Endless Lines of Brazil Job Seekers Show No Relief in Sight
(Bloomberg) -- Brazil’s job market weakened in the first quarter, with 13.4 million people out of work and often forming massive lines to compete for precious few openings.
The jobless rate surged to 12.7 percent in the first three months of the year, its highest level in 10 months, the national statistics institute reported Tuesday. Economists expected the rate to rise to 12.9 percent, according to a Bloomberg survey.
With one quarter of Brazil’s work force either unemployed or underemployed, family consumption that has been the economy’s traditional growth engine is sputtering, and record-low interest rates are doing little to stimulate growth. Moreover, the weak job market is starting to hurt the popularity of President Jair Bolsonaro among the poor.
While unemployment has risen in the first quarter in each of the past seven years due to seasonal factors, economists don’t expect the rate to return to single-digits anytime soon. In March, the economy unexpectedly shed more than 43,000 formal jobs, whereas analysts expected a gain of 80,000 positions. The number of new positions -- in both the formal and informal sectors -- is only slightly higher than that of Brazilians entering the job market, according to Adriana Dupita, Bloomberg’s Latin America economist.
Desperate for Work
Brazilians are desperate to lock in a steady pay, which means new job offerings are often overwhelmed by a stampede of applicants. Last month, 15,000 people showed up to the first day of a job fair in Sao Paulo and formed a massive, snaking line to jockey for positions paying an average 1,500 reais ($380) per month, according to City Hall. That’s just slightly above the minimum wage.
Earlier this month, Sao Paulo supermarket chain Sonda Supermercados affixed two small, handwritten signs to the fence of the construction site for its new location, announcing it sought 160 employees. It was quickly inundated with more than 7,000 applications, many from people who were over-qualified and even held college degrees, according to Roberto Moreno, the company’s executive director.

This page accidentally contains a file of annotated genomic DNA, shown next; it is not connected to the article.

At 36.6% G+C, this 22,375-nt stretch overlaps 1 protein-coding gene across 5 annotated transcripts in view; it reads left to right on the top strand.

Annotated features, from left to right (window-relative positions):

“Although this year we’ve had more hirings than firings, it’s still very timid; a lot of people are unemployed,” Moreno said by phone. “Either industry and commerce start to foment this, with some programs from the government, or unemployment will stay at this absurd level.”
Fear of unemployment rose in April following a steep decline in the wake of Bolsonaro’s election, according to a survey the national industry confederation published Tuesday. After two years of recession and another two of disappointing growth, Brazilians are losing patience with unfulfilled job promises. Bolsonaro’s popularity has dropped, according to an Ibope survey of 2,000 people between April 12 and 15. The biggest plunge in his approval rating was among families making between one and two minimum wages -- to 33 percent from 48 percent in January.
“Unemployment is probably one of the reasons why Bolsonaro’s popularity is weakening,’’ said Bloomberg’s Dupita. “And because there are no magical solutions to the problem, it will be hard for him to recover that popularity.’’
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